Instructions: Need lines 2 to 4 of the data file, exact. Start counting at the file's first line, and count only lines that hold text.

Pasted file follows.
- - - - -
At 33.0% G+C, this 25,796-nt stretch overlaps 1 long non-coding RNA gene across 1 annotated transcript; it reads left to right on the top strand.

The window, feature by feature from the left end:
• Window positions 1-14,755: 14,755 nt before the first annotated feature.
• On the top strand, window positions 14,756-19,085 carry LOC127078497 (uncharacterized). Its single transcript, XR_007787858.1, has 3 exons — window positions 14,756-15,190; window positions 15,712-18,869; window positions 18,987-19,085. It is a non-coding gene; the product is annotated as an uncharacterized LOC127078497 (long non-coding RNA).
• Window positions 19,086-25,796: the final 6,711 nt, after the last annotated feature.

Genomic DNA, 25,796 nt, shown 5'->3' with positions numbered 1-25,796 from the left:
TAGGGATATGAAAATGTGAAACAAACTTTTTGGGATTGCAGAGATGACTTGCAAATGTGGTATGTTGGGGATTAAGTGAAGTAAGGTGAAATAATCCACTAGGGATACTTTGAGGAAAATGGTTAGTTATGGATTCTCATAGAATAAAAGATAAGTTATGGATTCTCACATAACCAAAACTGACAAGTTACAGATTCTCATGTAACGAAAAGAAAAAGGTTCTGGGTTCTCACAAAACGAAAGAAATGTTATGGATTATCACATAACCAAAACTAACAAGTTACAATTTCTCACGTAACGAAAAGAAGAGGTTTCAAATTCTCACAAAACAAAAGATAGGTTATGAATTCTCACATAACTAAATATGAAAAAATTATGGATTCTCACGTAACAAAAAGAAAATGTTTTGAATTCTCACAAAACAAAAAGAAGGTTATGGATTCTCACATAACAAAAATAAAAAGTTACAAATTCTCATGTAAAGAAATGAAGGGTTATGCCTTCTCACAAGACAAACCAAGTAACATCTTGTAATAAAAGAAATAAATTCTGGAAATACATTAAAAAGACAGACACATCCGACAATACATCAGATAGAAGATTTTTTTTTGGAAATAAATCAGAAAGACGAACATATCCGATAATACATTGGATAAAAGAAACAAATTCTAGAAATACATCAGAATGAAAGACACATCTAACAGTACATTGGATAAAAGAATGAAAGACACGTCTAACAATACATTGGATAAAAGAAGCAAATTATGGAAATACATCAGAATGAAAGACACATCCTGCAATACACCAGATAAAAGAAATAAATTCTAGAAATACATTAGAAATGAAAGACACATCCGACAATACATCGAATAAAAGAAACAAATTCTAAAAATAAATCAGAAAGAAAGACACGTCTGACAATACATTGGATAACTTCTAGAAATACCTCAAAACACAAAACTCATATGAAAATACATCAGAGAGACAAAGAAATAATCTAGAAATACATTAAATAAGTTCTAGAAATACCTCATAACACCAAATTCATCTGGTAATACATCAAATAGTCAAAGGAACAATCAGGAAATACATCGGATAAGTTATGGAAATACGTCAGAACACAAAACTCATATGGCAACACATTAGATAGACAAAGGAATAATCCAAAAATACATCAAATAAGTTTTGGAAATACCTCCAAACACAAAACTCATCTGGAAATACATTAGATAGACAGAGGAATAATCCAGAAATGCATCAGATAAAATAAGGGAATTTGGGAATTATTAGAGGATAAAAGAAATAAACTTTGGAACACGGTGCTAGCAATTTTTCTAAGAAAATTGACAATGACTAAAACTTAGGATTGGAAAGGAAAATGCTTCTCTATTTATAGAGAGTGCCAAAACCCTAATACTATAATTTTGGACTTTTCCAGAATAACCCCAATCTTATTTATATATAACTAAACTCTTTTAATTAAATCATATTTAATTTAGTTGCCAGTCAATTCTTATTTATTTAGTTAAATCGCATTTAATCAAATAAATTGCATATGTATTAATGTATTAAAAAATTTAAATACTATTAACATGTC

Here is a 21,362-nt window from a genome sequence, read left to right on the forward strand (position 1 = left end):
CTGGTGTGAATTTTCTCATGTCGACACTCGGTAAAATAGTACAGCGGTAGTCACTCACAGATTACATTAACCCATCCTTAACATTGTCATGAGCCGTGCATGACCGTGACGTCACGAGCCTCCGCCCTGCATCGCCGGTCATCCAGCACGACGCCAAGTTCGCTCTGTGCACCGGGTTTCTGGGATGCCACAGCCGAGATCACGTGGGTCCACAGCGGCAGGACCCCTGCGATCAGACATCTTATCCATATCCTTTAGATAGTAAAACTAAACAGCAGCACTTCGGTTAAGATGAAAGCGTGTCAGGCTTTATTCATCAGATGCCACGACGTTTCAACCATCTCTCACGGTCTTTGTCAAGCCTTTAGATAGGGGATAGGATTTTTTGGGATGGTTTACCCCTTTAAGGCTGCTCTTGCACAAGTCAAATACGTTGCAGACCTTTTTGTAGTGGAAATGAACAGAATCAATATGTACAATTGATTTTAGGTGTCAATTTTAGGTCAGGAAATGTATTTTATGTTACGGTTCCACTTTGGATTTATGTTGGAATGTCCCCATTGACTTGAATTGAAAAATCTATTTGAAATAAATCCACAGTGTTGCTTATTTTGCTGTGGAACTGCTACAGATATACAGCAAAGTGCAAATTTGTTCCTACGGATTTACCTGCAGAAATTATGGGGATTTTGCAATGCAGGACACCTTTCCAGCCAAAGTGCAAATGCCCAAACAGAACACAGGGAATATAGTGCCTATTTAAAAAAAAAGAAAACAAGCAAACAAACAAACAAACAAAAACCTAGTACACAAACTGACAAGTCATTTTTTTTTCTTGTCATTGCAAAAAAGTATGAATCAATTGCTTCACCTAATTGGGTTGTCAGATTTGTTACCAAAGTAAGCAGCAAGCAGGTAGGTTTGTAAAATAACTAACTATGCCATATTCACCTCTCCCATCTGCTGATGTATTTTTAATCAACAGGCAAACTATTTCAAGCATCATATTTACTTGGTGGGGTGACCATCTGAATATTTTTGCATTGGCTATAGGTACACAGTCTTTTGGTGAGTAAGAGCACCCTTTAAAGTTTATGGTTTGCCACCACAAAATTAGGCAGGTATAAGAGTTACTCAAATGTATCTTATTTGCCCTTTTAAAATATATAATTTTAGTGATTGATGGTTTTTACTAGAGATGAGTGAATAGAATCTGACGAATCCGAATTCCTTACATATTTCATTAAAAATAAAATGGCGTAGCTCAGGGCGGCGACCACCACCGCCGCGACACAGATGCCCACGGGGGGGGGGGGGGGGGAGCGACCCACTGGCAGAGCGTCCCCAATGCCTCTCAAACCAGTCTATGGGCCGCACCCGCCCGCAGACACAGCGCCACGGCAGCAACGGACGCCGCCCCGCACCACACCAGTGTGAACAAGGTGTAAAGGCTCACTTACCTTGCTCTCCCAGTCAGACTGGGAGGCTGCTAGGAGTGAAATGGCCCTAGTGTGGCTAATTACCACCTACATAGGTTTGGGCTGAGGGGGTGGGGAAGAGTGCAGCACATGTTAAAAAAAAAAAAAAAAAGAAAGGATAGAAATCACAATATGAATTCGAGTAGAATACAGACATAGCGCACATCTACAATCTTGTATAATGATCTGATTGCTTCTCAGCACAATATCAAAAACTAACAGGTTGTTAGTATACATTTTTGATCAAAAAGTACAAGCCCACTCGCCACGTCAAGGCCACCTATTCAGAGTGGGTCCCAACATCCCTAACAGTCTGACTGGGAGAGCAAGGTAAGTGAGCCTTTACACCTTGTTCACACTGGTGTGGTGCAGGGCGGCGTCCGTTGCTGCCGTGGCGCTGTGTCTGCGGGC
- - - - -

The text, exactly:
The window, feature by feature from the left end:
• Window positions 1-14,755: 14,755 nt before the first annotated feature.
• On the top strand, window positions 14,756-19,085 carry LOC127078497 (uncharacterized). Its single transcript, XR_007787858.1, has 3 exons — window positions 14,756-15,190; window positions 15,712-18,869; window positions 18,987-19,085. It is a non-coding gene; the product is annotated as an uncharacterized LOC127078497 (long non-coding RNA).